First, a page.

1-1 The Migration of Radioactive Iodine in Seawater

-Variation of Iodine-129 Concentration before and after the Accident at the TEPCO’s Fukushima Daiichi NPS-

Fig.1-3 Oceanographic stations and concentration of <sup>129</sup>I measured in this study

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Fig.1-3 Oceanographic stations and concentration of 129I measured in this study

Oceanographic stations and concentrations of 129I before and after the accident are shown. Concentrations over 108 atoms/ℓ are shown in red.

If radioactive iodine is accidentally released into the environment from a nuclear facility, it is necessary to survey the migration of this iodine through the environment. We have developed a technique for measuring iodine-129 (129I) in environmental samples using accelerator mass spectrometry (AMS), and we have investigated the background level of 129I to prepare for unexpected accidents. In March 2011, the accident at the TEPCO’s Fukushima Daiichi NPS (1F) caused radioactive iodine to be released into the ocean. We have studied the migration of the accident-derived 129I in the sea area around Fukushima using our developed method and background data.

Before the accident, seawater samples had been collected at five stations in the western North Pacific Ocean (Fig.1-3(a)). After the accident, samples were collected at 12 stations after two months (Fig.1-3(b)), four stations after four months (Fig.1-3(c)) and six months (Fig.1-3(d)), and two stations after eight months (Fig.1-3(e)). Concentrations of 129I in the seawater samples were measured using AMS.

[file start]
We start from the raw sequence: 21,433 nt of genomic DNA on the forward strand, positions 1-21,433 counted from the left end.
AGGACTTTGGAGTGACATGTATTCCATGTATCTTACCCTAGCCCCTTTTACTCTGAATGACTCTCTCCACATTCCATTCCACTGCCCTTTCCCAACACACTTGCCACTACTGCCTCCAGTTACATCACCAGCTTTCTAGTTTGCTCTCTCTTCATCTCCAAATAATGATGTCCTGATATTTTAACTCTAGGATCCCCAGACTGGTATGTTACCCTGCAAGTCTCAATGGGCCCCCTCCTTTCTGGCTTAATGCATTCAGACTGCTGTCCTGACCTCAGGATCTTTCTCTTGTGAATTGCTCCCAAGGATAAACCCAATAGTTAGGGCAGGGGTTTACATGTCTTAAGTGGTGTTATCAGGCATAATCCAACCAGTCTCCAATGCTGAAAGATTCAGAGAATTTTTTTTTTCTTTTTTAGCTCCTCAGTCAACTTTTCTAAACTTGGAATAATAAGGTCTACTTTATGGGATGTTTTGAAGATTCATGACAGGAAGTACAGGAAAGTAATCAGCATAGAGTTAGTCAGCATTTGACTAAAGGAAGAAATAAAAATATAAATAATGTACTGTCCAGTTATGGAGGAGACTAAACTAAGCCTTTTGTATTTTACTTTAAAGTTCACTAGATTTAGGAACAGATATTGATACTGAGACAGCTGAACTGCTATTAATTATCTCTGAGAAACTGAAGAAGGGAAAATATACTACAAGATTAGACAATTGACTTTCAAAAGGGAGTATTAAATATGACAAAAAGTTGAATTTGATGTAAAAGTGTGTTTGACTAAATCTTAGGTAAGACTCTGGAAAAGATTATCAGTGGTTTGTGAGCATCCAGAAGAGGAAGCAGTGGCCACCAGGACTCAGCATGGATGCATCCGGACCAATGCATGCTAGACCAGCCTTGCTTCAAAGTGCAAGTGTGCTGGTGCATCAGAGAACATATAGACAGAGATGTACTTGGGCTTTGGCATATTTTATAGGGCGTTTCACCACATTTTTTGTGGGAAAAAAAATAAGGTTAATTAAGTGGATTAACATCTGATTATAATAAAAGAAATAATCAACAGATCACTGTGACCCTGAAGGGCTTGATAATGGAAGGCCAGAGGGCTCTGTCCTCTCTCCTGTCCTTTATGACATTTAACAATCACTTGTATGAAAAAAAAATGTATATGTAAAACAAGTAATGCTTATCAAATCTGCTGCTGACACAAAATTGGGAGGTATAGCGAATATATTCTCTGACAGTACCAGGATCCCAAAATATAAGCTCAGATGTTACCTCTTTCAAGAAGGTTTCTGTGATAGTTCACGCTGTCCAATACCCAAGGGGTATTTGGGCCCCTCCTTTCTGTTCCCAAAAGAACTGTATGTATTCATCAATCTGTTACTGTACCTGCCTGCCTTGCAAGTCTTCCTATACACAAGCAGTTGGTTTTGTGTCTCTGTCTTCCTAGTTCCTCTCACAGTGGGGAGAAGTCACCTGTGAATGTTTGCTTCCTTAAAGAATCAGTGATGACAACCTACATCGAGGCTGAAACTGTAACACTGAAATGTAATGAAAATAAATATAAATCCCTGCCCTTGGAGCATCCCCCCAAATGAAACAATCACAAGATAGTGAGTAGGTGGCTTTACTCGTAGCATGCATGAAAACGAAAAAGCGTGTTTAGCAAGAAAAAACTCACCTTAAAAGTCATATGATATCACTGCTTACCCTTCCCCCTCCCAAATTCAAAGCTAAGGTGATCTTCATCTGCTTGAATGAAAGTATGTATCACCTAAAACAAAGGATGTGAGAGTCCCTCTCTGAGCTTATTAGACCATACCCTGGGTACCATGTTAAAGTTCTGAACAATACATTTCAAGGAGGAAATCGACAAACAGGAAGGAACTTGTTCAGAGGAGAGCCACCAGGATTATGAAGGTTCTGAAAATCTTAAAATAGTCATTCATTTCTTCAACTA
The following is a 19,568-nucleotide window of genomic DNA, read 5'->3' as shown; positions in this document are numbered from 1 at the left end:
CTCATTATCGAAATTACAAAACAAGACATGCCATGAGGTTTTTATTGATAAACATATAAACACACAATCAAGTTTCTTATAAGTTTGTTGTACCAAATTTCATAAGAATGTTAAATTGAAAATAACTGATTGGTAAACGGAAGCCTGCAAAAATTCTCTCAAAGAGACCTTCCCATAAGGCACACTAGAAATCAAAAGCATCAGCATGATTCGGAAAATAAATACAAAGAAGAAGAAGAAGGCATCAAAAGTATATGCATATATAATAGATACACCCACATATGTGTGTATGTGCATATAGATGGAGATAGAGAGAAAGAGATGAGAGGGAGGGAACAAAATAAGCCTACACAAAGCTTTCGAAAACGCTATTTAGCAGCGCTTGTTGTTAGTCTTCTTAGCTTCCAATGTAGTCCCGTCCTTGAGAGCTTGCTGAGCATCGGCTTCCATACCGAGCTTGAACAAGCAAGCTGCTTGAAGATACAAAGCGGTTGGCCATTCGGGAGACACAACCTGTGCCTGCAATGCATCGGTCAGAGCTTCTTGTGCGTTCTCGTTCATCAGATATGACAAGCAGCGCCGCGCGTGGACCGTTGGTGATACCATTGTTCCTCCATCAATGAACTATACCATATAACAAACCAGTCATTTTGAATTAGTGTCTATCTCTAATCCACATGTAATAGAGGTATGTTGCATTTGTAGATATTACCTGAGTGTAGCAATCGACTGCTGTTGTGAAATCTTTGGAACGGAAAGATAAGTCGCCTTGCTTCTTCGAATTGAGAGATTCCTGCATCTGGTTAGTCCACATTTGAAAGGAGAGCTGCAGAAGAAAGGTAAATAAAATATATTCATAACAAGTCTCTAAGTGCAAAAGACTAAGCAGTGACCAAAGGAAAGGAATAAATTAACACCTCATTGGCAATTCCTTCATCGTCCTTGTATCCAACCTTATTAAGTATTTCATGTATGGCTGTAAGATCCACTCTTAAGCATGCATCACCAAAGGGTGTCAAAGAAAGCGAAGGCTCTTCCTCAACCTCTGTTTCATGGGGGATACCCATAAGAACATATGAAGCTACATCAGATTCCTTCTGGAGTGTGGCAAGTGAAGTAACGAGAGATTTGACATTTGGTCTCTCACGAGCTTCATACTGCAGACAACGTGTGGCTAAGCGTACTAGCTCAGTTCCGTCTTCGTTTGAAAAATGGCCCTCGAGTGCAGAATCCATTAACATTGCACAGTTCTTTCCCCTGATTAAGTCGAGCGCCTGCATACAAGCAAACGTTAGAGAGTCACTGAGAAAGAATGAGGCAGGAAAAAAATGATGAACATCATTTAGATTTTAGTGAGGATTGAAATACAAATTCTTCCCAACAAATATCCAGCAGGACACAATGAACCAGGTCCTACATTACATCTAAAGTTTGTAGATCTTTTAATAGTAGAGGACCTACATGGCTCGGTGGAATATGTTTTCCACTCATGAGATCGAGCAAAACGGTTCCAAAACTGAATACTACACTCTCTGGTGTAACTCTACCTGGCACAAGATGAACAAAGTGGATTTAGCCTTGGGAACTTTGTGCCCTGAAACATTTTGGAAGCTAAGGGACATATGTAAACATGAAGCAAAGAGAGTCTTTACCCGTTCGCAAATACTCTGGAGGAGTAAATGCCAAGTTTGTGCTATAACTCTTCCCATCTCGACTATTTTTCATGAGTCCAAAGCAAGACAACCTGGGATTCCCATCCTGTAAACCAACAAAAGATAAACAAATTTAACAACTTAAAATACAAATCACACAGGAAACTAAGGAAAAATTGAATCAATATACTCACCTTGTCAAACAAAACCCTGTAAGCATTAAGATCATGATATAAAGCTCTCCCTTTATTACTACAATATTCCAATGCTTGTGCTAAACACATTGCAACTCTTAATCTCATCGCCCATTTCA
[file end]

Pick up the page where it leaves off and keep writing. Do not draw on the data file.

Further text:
The concentrations of 129I in surface seawater around the western North Pacific Ocean before the accident were (0.94−1.83) ×107 atoms/ℓ. After the accident, the concentrations of 129I were (1.08−89.8) ×107 atoms/ℓ. The maximum value was observed at station c3 four months after the accident, and the minimum was observed at stations b10 and c4 two and four months after the accident, respectively. The maximum was 80 times higher than the background value before the accident. The minimum concentrations were at the same level as the background value before the accident. A wide range of 129I concentrations in surface seawater were observed around the 1F site for several months following the accident. It is believed that this result was induced by the complex flow field with the Oyashio and Kuroshio currents flowing into this region, and the corresponding mesoscale eddies. Since the concentration of 129I in surface seawater after eight months from the accident decreased to the background level, it has been shown that the concentration of accident-derived 129I has been reduced by time.

The findings of this study can be applied to simulation models that predict the distribution of radionuclides in seawater.


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